In February this year, as a result of the United Kingdom seeking to reduce its contribution to the European Development Fund (EDF), EU member states failed to agree on the aid allocation for the 70 African, Caribbean and Pacific countries. It was not until the French Presidencys European Summit in Cannes, on 26-27 June, that heads of government finally agreed to allocate 13,307 million ECU to the 8th European Development Fund (EDF) for the second half of Lomé IV (1995-1999).
The final compromise on the size of this eighth EDF falls short of the French proposal of 14,300 million ECU. Once inflation since 1989 has been taken into account and the potential increase in funds which could have resulted from the accession of the three new member states to the Union – Finland, Sweden and Austria, this is a disappointing development. Although the agreed amount is an increase in absolute terms compared with the previous EDF (10,800 million ECU), it represents a shortfall given the above factors.
The now-15 member states together contribute 12,840 million ECU to the new EDF. The remainder comes from resources not allocated in previous EDFs (292 million ECU), from an increase in humanitarian aid from the EU budget (160 million ECU) and a conversion of special loans into grants (15 million ECU).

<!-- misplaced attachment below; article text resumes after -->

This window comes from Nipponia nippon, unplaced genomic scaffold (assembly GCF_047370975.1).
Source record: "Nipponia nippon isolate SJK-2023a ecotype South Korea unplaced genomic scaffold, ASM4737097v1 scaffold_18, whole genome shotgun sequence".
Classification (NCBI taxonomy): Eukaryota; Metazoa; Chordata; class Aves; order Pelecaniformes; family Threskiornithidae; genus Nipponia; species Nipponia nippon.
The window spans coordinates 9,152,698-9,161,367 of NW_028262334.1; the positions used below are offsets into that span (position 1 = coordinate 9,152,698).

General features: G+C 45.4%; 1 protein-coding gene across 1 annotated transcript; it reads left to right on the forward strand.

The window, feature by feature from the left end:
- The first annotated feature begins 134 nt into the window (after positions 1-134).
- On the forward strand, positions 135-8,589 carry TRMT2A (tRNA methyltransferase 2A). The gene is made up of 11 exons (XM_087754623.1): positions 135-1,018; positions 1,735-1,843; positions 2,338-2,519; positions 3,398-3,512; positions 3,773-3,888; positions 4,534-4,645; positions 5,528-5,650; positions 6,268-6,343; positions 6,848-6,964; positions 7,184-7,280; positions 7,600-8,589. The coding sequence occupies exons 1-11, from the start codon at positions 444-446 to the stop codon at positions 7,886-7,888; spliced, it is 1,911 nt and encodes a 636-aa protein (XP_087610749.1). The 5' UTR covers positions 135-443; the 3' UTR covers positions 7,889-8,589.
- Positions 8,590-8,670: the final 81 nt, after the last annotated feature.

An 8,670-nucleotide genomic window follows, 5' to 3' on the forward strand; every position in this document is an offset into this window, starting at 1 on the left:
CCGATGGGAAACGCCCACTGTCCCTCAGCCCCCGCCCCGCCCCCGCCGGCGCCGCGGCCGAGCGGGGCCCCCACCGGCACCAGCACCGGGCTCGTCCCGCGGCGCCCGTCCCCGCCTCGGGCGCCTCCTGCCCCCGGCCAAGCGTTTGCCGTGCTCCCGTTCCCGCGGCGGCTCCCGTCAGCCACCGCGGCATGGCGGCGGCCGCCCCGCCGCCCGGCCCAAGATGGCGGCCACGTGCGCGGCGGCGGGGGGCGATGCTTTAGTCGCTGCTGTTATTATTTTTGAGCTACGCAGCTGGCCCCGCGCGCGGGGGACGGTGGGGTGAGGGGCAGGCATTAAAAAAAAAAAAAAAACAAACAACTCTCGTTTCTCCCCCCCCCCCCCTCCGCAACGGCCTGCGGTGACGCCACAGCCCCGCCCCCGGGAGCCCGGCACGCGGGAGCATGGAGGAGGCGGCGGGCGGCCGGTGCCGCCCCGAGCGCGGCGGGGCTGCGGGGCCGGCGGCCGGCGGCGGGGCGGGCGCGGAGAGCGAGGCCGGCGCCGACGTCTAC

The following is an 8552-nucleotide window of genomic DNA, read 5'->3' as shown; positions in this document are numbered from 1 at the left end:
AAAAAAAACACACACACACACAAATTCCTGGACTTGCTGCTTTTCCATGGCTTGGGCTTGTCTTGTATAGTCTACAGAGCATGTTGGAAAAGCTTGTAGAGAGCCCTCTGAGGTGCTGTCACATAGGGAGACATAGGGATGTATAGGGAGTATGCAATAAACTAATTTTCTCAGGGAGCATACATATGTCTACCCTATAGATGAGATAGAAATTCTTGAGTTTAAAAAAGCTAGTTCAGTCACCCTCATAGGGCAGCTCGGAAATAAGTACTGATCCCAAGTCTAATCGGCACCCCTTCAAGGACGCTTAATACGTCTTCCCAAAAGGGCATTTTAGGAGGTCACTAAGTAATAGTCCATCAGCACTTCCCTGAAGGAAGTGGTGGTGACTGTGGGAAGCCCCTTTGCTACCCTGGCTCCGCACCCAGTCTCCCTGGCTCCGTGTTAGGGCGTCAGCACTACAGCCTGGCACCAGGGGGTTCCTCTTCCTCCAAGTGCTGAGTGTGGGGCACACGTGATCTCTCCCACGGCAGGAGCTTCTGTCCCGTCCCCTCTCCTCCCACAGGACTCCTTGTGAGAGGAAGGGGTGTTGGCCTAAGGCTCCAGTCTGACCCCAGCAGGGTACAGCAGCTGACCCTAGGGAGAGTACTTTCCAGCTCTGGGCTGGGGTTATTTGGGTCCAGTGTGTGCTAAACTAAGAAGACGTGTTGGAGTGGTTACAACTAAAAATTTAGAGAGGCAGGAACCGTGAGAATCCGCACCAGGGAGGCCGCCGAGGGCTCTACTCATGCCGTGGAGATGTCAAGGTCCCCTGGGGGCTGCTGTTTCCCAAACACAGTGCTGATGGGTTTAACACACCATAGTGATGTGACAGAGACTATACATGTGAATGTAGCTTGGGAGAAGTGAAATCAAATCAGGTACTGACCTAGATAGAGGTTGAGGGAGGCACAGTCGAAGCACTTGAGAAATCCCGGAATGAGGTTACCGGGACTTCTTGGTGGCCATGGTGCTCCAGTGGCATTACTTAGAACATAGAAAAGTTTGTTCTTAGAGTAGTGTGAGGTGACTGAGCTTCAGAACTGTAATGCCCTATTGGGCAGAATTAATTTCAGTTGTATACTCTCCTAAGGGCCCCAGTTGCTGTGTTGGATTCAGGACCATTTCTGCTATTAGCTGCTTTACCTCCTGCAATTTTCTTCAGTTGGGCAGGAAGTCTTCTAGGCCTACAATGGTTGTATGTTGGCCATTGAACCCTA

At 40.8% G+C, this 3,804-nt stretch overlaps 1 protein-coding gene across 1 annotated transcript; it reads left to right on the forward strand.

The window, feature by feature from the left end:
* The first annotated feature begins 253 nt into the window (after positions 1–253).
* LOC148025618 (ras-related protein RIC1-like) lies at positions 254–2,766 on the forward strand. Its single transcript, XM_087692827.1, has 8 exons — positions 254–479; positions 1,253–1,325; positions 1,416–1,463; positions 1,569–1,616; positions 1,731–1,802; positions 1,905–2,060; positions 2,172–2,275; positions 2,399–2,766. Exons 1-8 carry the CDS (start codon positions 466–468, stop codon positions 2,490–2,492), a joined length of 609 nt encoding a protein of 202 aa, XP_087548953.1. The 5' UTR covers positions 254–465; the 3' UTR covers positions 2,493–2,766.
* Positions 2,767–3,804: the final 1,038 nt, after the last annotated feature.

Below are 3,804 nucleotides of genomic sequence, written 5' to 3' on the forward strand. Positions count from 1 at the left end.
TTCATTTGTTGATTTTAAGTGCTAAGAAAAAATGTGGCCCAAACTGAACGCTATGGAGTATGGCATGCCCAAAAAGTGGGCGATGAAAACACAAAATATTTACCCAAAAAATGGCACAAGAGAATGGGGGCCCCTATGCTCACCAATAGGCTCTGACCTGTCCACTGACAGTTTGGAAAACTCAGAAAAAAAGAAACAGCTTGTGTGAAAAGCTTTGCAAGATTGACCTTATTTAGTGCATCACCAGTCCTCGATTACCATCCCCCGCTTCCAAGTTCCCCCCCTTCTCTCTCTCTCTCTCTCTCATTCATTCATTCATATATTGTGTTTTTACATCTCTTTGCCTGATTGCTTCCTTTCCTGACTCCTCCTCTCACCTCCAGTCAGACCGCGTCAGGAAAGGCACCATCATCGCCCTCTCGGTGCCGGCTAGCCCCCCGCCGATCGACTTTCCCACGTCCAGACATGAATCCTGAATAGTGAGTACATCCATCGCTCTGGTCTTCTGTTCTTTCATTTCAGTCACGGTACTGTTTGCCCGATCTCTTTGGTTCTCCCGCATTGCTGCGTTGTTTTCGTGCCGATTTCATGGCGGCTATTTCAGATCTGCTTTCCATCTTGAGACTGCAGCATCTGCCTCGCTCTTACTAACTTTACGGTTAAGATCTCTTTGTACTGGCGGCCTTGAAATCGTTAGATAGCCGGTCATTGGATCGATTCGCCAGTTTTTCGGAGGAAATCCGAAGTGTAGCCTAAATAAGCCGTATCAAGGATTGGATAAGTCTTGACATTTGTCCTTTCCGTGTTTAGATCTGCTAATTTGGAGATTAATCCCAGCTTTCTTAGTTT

Britain is the only country which decreased, in absolute terms, its contribution to the Fund.
Because of the delay in agreeing the size of the EDF budget, negotiations of the mid-term review of the Lomé Convention were basically stalled. It was only after the Cannes Summit, on the last day of the French Presidency, that remaining issues, among which the trade provisions, could be resolved and the mid-term review completed. The new Lomé agreement will be signed in Mauritius in November this year.